Through the Language Glass: Why the World Looks Different in Other Languages
define its subject matter, “culture,” and to determine the boundaries between acquired and innate aspects of human behavior. In order to shed light on this question, it wasessential to determine to what extent the cognitive traits of primitive people differed from those of civilized people, and the role of the expedition was to advance beyond the mostly anecdotal evidence that had been available before. As the leader of the expedition explained, “For the first time trained experimental psychologists investigated by means of adequate laboratory equipment a people in a low stage of culture under their ordinary conditions of life.” The multivolume meticulous reports that were published by Rivers and the other members in subsequent years helped to make the distinction between natural and cultural traits clearer, and the Torres Straits expedition is thus widely credited as the event that turned anthropology into a serious science.

    W. H. R. Rivers with friends
     
    Rivers’s own reason for joining the expedition in 1898 was the opportunity to conduct detailed experiments on the eyesight of the natives. During the 1890s, he had been immersed in the study of vision, and so was keen to resolve the controversy over the color sense, which had not progressed much in the previous two decades. He wanted to see for himself how the color vision of the natives related to their color vocabularyand whether the capacity for appreciating differences correlated with the power of expressing those differences in language.
    Rivers spent four months on the remote Murray Island, at the eastern edge of the Torres Straits, right at the northern tip of the Great Barrier Reef. With a population of about 450, the island offered a manageably small community of friendly natives who were “sufficiently civilized” to enable him to make all his observations and yet, as he put it, “were sufficiently near their primitive condition to be thoroughly interesting. There is no doubt that thirty years ago they were in a completely savage stage, absolutely untouched by civilization.”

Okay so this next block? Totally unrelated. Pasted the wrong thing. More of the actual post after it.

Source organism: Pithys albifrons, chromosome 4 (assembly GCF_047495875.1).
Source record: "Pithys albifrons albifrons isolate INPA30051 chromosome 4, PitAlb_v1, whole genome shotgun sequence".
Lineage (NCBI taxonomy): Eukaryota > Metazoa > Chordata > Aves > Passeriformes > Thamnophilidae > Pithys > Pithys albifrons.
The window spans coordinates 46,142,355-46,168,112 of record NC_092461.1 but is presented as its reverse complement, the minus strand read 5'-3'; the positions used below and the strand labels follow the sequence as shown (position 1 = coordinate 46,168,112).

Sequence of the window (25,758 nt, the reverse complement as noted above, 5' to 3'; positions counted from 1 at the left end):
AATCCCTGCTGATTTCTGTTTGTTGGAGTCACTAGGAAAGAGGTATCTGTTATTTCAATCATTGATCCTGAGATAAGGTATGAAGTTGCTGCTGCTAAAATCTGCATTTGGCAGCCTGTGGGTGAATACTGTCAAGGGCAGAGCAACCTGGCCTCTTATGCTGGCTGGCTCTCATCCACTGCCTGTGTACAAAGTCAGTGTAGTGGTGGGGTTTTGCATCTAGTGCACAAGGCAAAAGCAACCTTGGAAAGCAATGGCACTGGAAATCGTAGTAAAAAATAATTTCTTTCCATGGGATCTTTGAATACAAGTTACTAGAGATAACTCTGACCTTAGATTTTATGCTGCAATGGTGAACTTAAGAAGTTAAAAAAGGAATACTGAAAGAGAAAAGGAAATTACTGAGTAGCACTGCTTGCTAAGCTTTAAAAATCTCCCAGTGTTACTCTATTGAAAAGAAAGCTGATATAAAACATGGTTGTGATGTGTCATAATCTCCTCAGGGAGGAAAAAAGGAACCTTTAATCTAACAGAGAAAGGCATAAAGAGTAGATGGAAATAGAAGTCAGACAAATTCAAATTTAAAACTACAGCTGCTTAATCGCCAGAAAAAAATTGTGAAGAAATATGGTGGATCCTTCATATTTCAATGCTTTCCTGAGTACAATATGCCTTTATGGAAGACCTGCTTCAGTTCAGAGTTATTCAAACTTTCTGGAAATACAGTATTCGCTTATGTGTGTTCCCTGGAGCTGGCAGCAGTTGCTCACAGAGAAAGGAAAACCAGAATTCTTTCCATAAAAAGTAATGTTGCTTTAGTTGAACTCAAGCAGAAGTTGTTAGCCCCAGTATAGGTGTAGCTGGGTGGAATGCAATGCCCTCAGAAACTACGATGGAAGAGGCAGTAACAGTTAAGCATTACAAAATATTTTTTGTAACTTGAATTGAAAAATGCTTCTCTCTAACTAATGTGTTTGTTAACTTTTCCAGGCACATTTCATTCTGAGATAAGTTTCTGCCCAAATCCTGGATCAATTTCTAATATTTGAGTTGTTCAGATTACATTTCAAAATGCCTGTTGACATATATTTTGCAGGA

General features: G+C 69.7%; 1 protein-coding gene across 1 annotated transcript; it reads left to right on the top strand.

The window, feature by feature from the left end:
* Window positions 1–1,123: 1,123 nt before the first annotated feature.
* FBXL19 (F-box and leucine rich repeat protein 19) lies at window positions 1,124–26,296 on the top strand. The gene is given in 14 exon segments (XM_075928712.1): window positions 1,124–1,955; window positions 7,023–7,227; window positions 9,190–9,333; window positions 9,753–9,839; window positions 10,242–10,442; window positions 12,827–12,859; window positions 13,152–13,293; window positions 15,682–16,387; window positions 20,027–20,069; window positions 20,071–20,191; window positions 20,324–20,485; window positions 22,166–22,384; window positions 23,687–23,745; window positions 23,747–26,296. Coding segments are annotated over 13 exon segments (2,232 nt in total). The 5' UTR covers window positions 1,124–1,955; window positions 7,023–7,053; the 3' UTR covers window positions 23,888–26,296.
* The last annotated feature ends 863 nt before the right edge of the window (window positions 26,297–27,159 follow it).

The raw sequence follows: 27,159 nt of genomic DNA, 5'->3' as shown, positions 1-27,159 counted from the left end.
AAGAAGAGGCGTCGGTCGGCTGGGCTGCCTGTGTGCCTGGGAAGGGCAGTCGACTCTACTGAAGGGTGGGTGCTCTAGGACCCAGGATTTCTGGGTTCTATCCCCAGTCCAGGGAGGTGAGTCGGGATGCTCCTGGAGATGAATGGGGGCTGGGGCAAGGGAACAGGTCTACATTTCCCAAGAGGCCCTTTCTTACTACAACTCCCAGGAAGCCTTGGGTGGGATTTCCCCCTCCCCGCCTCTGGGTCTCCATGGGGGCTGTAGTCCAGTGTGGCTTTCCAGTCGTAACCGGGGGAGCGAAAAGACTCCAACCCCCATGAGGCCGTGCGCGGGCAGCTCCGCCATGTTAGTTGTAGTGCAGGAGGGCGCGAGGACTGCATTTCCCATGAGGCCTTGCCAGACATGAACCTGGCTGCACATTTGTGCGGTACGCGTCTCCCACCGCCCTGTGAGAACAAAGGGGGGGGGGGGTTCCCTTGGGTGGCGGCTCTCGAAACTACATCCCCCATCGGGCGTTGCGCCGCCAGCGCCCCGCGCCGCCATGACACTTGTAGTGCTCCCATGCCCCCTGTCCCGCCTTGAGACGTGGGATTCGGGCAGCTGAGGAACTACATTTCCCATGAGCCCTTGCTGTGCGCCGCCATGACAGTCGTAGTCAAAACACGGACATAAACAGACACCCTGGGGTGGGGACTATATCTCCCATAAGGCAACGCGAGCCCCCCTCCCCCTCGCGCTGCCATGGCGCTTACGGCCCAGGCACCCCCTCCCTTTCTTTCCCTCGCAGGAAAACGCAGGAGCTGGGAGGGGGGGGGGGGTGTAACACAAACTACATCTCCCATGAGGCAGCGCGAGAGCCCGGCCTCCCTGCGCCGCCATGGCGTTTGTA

What Rivers found in the color vocabulary of the islanders fitted well with the reports from the previous twenty years. Descriptions of color were generally vague and indefinite, and sometimes a cause of much uncertainty. The most definite names were for black, white, and red. The word for “black,”
golegole
, derived from
gole
, “cuttlefish” (Rivers suggested that this referred to the dark ink secreted by the animal), “white” was
kakekakek
(with no obvious etymology), and the word for “red,”
mamamamam
, was clearly derived from
mam
, “blood.” Most people used
mamamamam
also for pink and brown. Other colors had progressively less definite and conventional names. Yellow and orange were called by many people
bambam
(from
bam
, “turmeric”), but by others
siusiu
(from
siu
, “yellow ocher”). Green was called
soskepusoskep
by many (from
soskep
, “bile,” “gallbladder”), but others used “leaf color” or “pus color.” The vocabulary for blue and violet shades was even vaguer. Some younger speakers used the word
bulu-bulu
, obviously a recent borrowing from English “blue.” But Rivers reports that “the old men agreed that their own proper word for blue was
golegole
(black).” Violet was also mostly called
golegole
.
    Rivers noted that often “lively discussions were started among the natives as to the correct name of a colour.” When asked to indicate the names of certain colors, many islanders said they would need to consult wiser men. And when pressed to give an answer nevertheless, they simply tended to think of a name of particular objects. For example, when shown a yellowish green shade, one man called it “sea green” and pointed to the position of one particular large reef in view.
    The vocabulary of the Murray Islanders was clearly “defective,” but what about their eyesight? Rivers examined more than two hundred of them

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